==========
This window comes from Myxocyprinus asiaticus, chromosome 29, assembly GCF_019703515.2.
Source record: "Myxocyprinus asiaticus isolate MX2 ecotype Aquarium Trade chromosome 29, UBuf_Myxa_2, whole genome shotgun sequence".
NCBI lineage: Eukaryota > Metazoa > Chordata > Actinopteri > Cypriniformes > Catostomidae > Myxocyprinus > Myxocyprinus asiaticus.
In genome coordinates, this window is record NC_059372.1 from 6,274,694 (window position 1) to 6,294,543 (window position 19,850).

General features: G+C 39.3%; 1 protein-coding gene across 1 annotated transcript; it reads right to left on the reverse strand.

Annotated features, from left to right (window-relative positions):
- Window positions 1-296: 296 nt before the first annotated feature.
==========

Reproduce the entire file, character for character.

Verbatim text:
This window comes from Myxocyprinus asiaticus, chromosome 29, assembly GCF_019703515.2.
Source record: "Myxocyprinus asiaticus isolate MX2 ecotype Aquarium Trade chromosome 29, UBuf_Myxa_2, whole genome shotgun sequence".
NCBI lineage: Eukaryota > Metazoa > Chordata > Actinopteri > Cypriniformes > Catostomidae > Myxocyprinus > Myxocyprinus asiaticus.
In genome coordinates, this window is record NC_059372.1 from 6,274,694 (window position 1) to 6,294,543 (window position 19,850).

General features: G+C 39.3%; 1 protein-coding gene across 1 annotated transcript; it reads right to left on the reverse strand.

Annotated features, from left to right (window-relative positions):
- Window positions 1-296: 296 nt before the first annotated feature.